Former curator of the Worcester Art Museum (WAM), Rachel Parikh is suing the institution in Massachusetts on the grounds of being discriminated against by the museum’s director, a fellow curator, and the executive committee, WBUR reports.
In a 64-page lawsuit Parikh filed on July 19 in Worcester County Superior Court, it cites Parikh being “mocked and ridiculed because she is a brown-skinned South Asian” Indian woman and “subjected to a hostile and offensive work environment and retaliation” in the time she held her position. Parikh served as an associate curator of the arts of Asia and the Islamic World for two years until she resigned in September 2022.
The filing highlights alleged discriminatory instances from WAM Director Matthias Waschek and Curatorial Affairs Director and Curator of European Art, Claire Whitner.
One instance details Waschek and his husband asking “intrusive questions” about Parikh’s cultural history during a dinner, which prompted them to imitate Indian caricatures with accents and “stereotypical head-nods” upon mentioning a British sitcom about an Indian family from the 1990s.
In another instance, Parikh’s negotiations with Whitner for a promotion from an assistant title to associate at the beginning of her hire, were dismissed as “just a fellow.” When Whitner hired a new associate curator, one who had “two years of curatorial experience with the same type of fellowship at the same institution where Dr. Parikh worked immediately prior to coming to WAM” compared to Parikh’s six years of post Ph.D museum experience. Upon questioning this, Whitner responded, “I know, but when you are in my position you will understand.”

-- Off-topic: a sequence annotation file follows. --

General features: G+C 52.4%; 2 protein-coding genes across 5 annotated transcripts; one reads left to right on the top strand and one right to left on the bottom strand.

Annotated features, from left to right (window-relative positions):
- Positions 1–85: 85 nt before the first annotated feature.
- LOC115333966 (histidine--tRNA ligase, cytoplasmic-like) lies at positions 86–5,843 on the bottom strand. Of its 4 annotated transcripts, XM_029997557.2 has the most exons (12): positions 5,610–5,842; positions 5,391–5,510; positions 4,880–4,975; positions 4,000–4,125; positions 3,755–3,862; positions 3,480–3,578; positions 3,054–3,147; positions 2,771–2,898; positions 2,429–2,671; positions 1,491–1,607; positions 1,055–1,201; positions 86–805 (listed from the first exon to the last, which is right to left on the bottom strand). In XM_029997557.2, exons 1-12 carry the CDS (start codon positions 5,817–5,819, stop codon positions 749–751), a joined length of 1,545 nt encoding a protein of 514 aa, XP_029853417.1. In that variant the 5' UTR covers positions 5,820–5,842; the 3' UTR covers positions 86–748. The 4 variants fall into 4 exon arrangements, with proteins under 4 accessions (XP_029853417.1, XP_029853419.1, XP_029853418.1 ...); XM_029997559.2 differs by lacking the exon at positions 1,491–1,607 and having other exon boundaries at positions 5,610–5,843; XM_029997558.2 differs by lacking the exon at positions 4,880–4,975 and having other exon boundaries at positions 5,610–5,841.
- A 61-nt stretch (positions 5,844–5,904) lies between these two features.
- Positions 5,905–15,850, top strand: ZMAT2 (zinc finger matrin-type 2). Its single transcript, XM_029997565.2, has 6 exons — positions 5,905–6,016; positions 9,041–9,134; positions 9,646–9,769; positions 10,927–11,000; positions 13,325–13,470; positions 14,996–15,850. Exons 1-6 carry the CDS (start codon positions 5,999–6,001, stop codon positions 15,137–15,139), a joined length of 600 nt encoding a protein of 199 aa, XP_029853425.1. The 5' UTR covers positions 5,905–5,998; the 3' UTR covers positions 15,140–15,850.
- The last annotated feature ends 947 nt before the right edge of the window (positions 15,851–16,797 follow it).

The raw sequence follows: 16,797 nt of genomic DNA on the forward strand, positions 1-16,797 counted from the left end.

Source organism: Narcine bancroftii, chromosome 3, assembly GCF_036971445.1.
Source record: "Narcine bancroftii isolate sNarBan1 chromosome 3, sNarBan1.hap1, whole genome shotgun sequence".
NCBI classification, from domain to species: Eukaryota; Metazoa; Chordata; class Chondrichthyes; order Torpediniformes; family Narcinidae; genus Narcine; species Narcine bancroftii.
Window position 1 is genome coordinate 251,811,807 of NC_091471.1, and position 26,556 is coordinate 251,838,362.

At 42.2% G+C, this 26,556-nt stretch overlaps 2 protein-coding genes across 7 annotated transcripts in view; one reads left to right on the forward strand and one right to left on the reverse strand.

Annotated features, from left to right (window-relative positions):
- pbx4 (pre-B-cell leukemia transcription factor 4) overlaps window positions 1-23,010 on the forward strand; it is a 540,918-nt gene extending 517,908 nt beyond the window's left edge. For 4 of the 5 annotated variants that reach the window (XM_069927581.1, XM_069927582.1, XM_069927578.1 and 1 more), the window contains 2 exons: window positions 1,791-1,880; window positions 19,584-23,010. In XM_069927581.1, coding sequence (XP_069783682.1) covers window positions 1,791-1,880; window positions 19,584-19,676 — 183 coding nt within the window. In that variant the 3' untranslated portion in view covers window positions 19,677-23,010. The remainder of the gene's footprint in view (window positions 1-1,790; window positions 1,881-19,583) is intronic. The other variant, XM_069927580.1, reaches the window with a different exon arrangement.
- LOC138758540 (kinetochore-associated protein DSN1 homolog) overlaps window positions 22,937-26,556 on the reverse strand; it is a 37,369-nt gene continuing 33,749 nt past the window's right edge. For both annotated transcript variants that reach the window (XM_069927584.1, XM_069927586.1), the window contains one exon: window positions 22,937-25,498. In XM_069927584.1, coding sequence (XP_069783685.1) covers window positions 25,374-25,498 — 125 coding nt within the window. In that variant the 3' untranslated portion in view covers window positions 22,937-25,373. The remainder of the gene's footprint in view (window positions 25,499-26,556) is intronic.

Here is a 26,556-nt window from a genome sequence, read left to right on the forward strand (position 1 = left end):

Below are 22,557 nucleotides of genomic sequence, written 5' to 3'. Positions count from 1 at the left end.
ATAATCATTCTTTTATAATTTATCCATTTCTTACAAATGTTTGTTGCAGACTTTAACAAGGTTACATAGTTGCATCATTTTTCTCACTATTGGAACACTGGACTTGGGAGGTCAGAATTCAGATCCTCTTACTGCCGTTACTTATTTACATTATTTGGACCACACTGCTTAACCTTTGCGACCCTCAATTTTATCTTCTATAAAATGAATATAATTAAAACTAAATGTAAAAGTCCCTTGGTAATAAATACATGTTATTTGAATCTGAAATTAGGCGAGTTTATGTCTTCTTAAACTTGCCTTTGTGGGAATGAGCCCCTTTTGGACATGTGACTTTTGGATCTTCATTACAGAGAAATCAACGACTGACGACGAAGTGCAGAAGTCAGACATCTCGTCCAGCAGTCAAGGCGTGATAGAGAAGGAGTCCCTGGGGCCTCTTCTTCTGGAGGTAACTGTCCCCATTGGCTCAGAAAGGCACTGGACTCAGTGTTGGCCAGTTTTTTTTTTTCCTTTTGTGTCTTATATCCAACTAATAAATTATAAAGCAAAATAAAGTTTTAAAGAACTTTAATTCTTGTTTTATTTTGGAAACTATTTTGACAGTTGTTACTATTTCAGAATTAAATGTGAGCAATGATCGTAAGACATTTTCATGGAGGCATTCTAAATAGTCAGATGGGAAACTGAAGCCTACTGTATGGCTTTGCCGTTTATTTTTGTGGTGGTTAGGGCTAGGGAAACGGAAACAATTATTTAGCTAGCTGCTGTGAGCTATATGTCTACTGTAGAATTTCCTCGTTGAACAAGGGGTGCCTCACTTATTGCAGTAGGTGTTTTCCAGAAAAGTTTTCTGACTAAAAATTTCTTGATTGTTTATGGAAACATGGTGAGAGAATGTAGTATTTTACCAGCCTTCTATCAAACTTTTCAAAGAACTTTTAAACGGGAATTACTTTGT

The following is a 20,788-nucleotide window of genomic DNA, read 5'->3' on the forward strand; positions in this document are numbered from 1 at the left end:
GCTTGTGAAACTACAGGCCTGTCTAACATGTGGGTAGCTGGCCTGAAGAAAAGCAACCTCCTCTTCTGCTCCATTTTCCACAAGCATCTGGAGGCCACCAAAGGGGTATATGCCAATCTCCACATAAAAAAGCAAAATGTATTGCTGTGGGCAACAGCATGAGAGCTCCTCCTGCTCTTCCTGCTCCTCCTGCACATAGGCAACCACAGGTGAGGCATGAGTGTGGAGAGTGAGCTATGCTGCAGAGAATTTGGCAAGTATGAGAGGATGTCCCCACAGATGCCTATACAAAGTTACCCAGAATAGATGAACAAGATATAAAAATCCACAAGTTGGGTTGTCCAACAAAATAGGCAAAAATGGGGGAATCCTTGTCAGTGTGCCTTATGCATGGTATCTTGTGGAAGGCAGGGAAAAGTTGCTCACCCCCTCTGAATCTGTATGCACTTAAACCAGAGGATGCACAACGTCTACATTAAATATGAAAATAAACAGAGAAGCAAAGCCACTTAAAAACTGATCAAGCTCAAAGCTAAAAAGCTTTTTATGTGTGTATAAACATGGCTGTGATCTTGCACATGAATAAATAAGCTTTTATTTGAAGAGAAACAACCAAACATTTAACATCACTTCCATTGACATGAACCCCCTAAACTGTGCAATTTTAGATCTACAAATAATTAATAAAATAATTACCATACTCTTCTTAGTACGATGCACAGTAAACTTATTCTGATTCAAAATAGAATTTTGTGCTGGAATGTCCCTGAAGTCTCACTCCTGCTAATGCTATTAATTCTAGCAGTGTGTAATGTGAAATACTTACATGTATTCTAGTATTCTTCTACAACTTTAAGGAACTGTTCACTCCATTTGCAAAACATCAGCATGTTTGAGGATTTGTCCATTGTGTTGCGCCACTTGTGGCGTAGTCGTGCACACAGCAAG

Parikh reported these instances to the museum’s human resources department in 2022 and WAM hired LAM & Associates, a consultancy firm, to investigate her report. The final report from the investigator, Laurie Margolies, stated that Parikh’s statements were “credible” yet not “confirmed” by colleagues.
The filing also mentions how a past female WAM employee filed a lawsuit against Waschek for age and sex discrimination in 2015. The employee received a settlement.
In response to the lawsuit, Waschek said in an email to Artnews “I have been dismayed by the false allegations that have been made in this lawsuit and the homophobic tropes that are invoked.”
The statement continues, “I have worked hard over the last thirty plus years to build a reputation of professionalism and integrity. As a gay man who has experienced discrimination first-hand, I have always held DEAI [diversity, equity, accessibility and inclusion] issues as a core value, and have sought to do my best to eliminate discrimination from the workplace and build a culture of inclusivity.”
Since the release of LAM & Associate’s report, Art News reports that “the board has required Waschek to undergo ‘further training and efforts to increase DEAI efforts at the museum.'”
During Margolies’ investigation, she concluded that there was “little trust that employees felt they were protected and would be kept safe.” In Margolies’ report, she sensed an environment where “loyalty seemed to trump honesty or memory” as the museum had a pattern of behavior “that began prior to her [Parikh’s] arrival at the museum,” according to ArtNews.
The attorney representing WAM’s defendents, David Felper at the Bowditch law firm, called Parikh’s allegations as “unsupported” and “statements taken out of context,” according to ArtNet news.
Parikh noted that her experiences at WAM felt like “reliving her trauma” from her upbringing as a brown kid hence her resignation.
The filing states “The Board had endorsed and approved the discriminatory and retaliatory behavior in complete disregard of Dr. Parikh’s rights by failing to take her seriously, and refusing to hold Mr. Waschek accountable even though the outside investigator had concluded that Mr. Waschek’s behavior was completely unacceptable.”
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